Elizabeth Jennings: Television’s Greatest Hero

Credit: FX

It’s been a couple months since The Americans aired its final episode on FX, and after having the chance to really sit with this show and read just about every related piece posted online, I still find myself stuck on the words of co-showrunner Joel Fields in Vanity Fair about the antihero status of the show’s leads:

“An antihero is somebody who’s doing something out of selfish motivations or sociopathology. But these are people—we may not agree with their beliefs or with the cause to which they’ve devoted themselves, but they’ve sacrificed an enormous amount to be soldiers in this struggle for what they believe is right.”

I mulled over this quote specifically in regard to Elizabeth Jennings, who I believe was on the receiving end of most of this “antihero” labeling. On the days leading up to the finale, I had come to the same conclusion as Fields—Elizabeth is just a great hero. Contrary to those characters in television who fit the “antihero” archetype like Walter White and Tony Soprano, Elizabeth is driven by a cause that is bigger than herself. As Philip stated in the penultimate episode, “She cares about the whole world.” She is the hero of her own story, for her own side. As a viewer, seeing her ideals as staunchly wrong only perpetuates a very one-sided way of thinking instead being open to the grey areas the show so beautifully paints.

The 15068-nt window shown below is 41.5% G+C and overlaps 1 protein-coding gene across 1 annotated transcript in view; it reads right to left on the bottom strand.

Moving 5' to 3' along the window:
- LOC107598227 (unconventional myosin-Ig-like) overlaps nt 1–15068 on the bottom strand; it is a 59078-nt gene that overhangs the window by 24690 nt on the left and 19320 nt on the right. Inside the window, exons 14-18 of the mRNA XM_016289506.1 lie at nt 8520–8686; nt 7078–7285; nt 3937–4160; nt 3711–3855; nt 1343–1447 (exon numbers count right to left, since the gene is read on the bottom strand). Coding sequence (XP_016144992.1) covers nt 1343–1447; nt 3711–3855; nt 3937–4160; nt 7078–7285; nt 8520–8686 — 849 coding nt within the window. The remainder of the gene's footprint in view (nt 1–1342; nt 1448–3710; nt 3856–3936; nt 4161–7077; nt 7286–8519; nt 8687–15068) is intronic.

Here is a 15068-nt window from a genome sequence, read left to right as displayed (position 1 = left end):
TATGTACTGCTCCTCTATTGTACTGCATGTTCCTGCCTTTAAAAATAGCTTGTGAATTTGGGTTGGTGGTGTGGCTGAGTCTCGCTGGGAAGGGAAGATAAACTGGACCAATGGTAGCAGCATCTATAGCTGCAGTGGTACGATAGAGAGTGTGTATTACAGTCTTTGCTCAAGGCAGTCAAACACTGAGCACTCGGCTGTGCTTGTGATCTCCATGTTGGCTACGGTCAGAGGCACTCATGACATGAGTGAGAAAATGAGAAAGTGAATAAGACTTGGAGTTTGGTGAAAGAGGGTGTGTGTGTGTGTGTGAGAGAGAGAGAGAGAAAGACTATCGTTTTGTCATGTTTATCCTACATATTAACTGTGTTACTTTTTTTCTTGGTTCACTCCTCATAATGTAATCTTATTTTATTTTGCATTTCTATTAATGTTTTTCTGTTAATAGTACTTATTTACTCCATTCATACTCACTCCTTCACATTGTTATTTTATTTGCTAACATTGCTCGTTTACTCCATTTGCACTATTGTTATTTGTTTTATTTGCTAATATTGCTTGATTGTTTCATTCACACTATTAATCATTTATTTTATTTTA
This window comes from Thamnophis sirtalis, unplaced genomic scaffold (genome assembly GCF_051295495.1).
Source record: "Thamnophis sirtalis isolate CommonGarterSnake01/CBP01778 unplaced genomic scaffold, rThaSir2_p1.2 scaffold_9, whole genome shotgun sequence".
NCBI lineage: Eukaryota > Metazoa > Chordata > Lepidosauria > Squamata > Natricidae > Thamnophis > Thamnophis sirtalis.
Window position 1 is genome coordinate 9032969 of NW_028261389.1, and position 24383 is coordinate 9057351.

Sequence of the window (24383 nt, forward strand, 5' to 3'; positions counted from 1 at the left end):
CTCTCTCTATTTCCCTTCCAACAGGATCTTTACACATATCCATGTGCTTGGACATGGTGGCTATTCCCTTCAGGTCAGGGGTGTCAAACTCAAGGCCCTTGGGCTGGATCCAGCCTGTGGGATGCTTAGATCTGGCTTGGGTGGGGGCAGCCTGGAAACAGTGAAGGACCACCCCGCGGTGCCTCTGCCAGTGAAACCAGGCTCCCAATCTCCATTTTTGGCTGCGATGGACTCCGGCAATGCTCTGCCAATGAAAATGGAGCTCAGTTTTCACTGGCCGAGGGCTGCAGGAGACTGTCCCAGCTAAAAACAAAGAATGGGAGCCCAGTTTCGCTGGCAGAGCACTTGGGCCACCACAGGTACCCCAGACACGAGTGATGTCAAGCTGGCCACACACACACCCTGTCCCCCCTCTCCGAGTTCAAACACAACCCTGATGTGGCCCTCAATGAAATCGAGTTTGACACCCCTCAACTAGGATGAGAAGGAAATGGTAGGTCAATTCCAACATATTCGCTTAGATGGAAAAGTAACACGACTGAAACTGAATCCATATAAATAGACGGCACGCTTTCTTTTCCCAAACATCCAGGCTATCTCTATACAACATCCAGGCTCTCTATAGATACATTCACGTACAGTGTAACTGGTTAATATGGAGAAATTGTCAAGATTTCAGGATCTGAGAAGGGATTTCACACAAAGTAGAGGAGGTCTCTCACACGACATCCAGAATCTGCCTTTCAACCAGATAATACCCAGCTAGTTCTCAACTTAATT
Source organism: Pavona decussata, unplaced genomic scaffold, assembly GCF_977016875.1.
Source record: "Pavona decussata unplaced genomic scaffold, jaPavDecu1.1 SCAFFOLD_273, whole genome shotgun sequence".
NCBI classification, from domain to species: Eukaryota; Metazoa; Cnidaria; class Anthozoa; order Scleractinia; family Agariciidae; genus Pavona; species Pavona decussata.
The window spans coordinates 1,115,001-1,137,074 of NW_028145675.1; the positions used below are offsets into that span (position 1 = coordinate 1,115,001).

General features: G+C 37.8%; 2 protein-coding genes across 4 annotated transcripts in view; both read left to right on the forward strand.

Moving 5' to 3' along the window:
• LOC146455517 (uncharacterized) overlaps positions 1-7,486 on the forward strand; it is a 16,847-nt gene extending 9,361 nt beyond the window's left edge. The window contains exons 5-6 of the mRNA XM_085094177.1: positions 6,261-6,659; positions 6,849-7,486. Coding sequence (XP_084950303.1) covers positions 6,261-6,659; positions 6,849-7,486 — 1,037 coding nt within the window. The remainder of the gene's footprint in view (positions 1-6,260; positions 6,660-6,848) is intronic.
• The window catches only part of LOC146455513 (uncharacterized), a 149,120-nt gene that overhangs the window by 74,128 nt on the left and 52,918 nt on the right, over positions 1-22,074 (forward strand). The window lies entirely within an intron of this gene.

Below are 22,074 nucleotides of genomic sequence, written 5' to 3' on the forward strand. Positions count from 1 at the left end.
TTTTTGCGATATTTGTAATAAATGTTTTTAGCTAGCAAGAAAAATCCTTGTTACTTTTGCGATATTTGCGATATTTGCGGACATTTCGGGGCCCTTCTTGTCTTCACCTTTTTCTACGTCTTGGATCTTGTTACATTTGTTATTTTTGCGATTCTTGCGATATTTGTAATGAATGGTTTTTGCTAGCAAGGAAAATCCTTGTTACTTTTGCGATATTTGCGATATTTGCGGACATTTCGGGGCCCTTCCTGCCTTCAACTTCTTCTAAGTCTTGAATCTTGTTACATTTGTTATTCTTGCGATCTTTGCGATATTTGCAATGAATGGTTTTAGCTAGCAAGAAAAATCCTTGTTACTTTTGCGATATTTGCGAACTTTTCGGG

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‘Rise’ Review: I Never Want to Hear ‘Mama Who Bore Me’ Again

Credit: NBC

I went into Rise with high expectations because of the creative team behind it, which consists of Jason Katims (Friday Night Lights, Parenthood) and Jeffrey Seller (Hamilton). I now walk away from its 10-episode first season apathetic to almost everything that occurred.

Rise isn’t terrible, it’s just not very gripping and moves through plot lines with messy haste. It also bears a striking resemblance to Friday Night Lights in terms of it’s high school setting and shaky filming style that make it near impossible to avoid comparisons. Is that unfair? Maybe, but I found myself comparing the two, especially throughout the pilot, and Rise always came up short. Continue reading “‘Rise’ Review: I Never Want to Hear ‘Mama Who Bore Me’ Again”